If it takes a village to raise a child, a team of scientists from Canada, China, India and South Africa is launching a global effort to ensure that child reaches healthy adulthood.

An international study is underway as part of the Healthy Life Trajectories Initiative (HeLTI), looking into the role a woman’s health, pre-pregnancy, plays in her child’s risk of developing obesity or diabetes later in life.

Dr. Stephen Lye, senior scientist with Sinai Health’s Lunenfeld-Tanenbaum Research Institute, is co-leading a HeLTI study in South Africa. He says childhood weight gain and obesity are well-established risk factors for poor health later in life, so research into prevention is badly needed.

“We have a unique opportunity to take what we already know about early childhood development and use it to improve health trajectories for both mothers and their children,” Lye said. “Understanding why some of these diseases develop is also critically important.”

Non-communicable diseases, such as obesity, diabetes and cardiovascular disease, kill about 41 million people each year, according to data from the World Health Organization.

The number of children and adolescents living with obesity has risen to 124 million worldwide, compared to 11 million 40 years ago. A recent report shows it could exceed 250 million by 2030 without substantial interventions.

Dr. Stephen Matthews, associate scientist at LTRI and professor of physiology at the University of Toronto, said the HeLTI research initiative was created to address this issue and test ways to prevent obesity in children and to promote child development. Four studies are currently underway in Alberta and Ontario, Shanghai, Mysore and Soweto, with Matthews co-leading the cohort project in India.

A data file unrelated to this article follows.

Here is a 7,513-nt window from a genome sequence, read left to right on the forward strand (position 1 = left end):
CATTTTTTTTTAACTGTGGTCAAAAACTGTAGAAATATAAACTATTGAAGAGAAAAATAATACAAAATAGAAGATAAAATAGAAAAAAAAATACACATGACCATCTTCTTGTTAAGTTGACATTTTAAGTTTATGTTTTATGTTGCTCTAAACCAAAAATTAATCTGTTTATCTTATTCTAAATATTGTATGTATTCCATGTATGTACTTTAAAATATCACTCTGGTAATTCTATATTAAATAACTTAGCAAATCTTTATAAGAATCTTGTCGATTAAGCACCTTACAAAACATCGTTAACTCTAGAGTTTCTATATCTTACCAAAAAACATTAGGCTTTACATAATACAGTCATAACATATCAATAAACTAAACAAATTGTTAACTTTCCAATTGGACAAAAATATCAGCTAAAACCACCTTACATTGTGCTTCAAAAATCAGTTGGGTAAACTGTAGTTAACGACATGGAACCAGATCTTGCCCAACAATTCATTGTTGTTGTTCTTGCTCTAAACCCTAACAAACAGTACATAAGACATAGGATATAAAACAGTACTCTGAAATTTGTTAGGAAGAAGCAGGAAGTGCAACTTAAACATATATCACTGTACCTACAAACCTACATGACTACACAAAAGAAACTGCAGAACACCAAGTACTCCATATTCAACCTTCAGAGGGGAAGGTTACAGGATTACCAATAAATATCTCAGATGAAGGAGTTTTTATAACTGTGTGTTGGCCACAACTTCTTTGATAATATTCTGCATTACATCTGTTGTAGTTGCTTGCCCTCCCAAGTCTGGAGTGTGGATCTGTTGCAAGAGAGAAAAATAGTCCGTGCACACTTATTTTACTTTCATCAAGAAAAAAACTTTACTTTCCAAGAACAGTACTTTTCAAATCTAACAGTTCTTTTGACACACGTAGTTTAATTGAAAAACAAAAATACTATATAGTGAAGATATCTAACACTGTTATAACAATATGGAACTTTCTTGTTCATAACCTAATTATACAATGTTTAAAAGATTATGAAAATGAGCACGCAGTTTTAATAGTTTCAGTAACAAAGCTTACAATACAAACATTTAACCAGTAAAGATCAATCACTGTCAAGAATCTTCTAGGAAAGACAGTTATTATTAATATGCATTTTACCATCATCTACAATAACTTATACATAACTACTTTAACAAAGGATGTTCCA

All four populations see a high prevalence of suboptimal nutrition. In India, calorie, protein and micronutrient deficiencies are frequent in pregnancy, while in Canada, China and South Africa, women can have excessive calorie intake, and can also suffer from micronutrient deficiencies.

 “One of the main HeLTI hypotheses is that supporting women to optimize their health, their diet and their weight even before they become pregnant, may combat the intergenerational risk of childhood obesity and other non-communicable diseases,” Matthews said.

The HeLTI consortium is a 10-year collaboration funded by the Canadian Institutes of Health Research, Department of Biotechnology (India), Medical Research Council (South Africa) and the National Natural Science Foundation (China), and is run in collaboration with the World Health Organization.

The trials are currently under way in China and South Africa, with India and Canada due to start in early 2020. The four 10-year trials will then be harmonised to pool the data of more than 22,000 women, covering more than 10,000 pregnancies.